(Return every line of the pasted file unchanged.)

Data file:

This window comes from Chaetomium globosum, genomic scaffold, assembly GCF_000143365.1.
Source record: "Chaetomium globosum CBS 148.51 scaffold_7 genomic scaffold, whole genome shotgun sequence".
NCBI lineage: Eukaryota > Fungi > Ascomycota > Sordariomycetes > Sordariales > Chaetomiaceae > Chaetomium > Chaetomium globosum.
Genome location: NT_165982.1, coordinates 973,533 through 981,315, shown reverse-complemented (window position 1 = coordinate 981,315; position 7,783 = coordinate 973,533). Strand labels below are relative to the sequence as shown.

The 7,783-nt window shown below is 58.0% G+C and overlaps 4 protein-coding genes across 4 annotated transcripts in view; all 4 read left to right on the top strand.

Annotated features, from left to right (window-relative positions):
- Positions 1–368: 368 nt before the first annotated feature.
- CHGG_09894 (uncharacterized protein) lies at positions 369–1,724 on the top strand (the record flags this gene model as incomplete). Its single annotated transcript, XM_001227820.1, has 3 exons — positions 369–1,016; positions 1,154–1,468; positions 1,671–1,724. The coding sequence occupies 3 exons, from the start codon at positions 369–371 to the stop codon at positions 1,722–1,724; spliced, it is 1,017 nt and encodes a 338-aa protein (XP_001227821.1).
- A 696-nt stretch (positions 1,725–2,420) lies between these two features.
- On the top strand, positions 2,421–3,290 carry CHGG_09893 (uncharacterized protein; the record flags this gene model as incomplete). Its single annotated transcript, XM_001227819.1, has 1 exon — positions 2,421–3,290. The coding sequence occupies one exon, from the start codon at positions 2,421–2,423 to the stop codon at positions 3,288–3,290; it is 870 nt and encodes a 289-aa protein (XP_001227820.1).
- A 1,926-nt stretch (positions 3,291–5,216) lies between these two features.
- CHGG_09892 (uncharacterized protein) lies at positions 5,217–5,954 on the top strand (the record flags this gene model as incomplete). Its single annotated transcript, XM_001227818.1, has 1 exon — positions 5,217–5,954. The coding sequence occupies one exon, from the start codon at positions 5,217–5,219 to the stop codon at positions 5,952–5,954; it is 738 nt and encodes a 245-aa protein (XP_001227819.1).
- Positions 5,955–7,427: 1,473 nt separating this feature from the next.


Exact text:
This window comes from Chaetomium globosum, genomic scaffold, assembly GCF_000143365.1.
Source record: "Chaetomium globosum CBS 148.51 scaffold_7 genomic scaffold, whole genome shotgun sequence".
NCBI lineage: Eukaryota > Fungi > Ascomycota > Sordariomycetes > Sordariales > Chaetomiaceae > Chaetomium > Chaetomium globosum.
Genome location: NT_165982.1, coordinates 973,533 through 981,315, shown reverse-complemented (window position 1 = coordinate 981,315; position 7,783 = coordinate 973,533). Strand labels below are relative to the sequence as shown.

The 7,783-nt window shown below is 58.0% G+C and overlaps 4 protein-coding genes across 4 annotated transcripts in view; all 4 read left to right on the top strand.

Annotated features, from left to right (window-relative positions):
- Positions 1–368: 368 nt before the first annotated feature.
- CHGG_09894 (uncharacterized protein) lies at positions 369–1,724 on the top strand (the record flags this gene model as incomplete). Its single annotated transcript, XM_001227820.1, has 3 exons — positions 369–1,016; positions 1,154–1,468; positions 1,671–1,724. The coding sequence occupies 3 exons, from the start codon at positions 369–371 to the stop codon at positions 1,722–1,724; spliced, it is 1,017 nt and encodes a 338-aa protein (XP_001227821.1).
- A 696-nt stretch (positions 1,725–2,420) lies between these two features.
- On the top strand, positions 2,421–3,290 carry CHGG_09893 (uncharacterized protein; the record flags this gene model as incomplete). Its single annotated transcript, XM_001227819.1, has 1 exon — positions 2,421–3,290. The coding sequence occupies one exon, from the start codon at positions 2,421–2,423 to the stop codon at positions 3,288–3,290; it is 870 nt and encodes a 289-aa protein (XP_001227820.1).
- A 1,926-nt stretch (positions 3,291–5,216) lies between these two features.
- CHGG_09892 (uncharacterized protein) lies at positions 5,217–5,954 on the top strand (the record flags this gene model as incomplete). Its single annotated transcript, XM_001227818.1, has 1 exon — positions 5,217–5,954. The coding sequence occupies one exon, from the start codon at positions 5,217–5,219 to the stop codon at positions 5,952–5,954; it is 738 nt and encodes a 245-aa protein (XP_001227819.1).
- Positions 5,955–7,427: 1,473 nt separating this feature from the next.